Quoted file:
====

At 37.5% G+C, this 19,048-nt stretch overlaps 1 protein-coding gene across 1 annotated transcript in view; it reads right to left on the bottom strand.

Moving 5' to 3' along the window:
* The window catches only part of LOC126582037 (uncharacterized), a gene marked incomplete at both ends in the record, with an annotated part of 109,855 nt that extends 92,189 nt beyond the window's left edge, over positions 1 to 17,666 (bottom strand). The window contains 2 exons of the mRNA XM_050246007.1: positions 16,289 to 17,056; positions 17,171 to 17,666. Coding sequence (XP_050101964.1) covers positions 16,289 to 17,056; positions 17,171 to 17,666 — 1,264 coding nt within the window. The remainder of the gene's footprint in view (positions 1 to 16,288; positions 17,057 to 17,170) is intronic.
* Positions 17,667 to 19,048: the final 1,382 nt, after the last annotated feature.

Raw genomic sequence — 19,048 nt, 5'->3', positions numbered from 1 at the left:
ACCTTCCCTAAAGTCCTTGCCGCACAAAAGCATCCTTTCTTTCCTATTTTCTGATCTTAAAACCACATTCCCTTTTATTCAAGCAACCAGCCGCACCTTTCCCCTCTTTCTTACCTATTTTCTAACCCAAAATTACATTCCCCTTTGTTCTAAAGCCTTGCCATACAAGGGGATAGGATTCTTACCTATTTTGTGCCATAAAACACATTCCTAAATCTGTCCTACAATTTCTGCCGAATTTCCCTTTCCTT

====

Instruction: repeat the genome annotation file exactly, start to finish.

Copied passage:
At 37.5% G+C, this 19,048-nt stretch overlaps 1 protein-coding gene across 1 annotated transcript in view; it reads right to left on the bottom strand.

Moving 5' to 3' along the window:
* The window catches only part of LOC126582037 (uncharacterized), a gene marked incomplete at both ends in the record, with an annotated part of 109,855 nt that extends 92,189 nt beyond the window's left edge, over positions 1 to 17,666 (bottom strand). The window contains 2 exons of the mRNA XM_050246007.1: positions 16,289 to 17,056; positions 17,171 to 17,666. Coding sequence (XP_050101964.1) covers positions 16,289 to 17,056; positions 17,171 to 17,666 — 1,264 coding nt within the window. The remainder of the gene's footprint in view (positions 1 to 16,288; positions 17,057 to 17,170) is intronic.
* Positions 17,667 to 19,048: the final 1,382 nt, after the last annotated feature.

Raw genomic sequence — 19,048 nt, 5'->3', positions numbered from 1 at the left:
ACCTTCCCTAAAGTCCTTGCCGCACAAAAGCATCCTTTCTTTCCTATTTTCTGATCTTAAAACCACATTCCCTTTTATTCAAGCAACCAGCCGCACCTTTCCCCTCTTTCTTACCTATTTTCTAACCCAAAATTACATTCCCCTTTGTTCTAAAGCCTTGCCATACAAGGGGATAGGATTCTTACCTATTTTGTGCCATAAAACACATTCCTAAATCTGTCCTACAATTTCTGCCGAATTTCCCTTTCCTT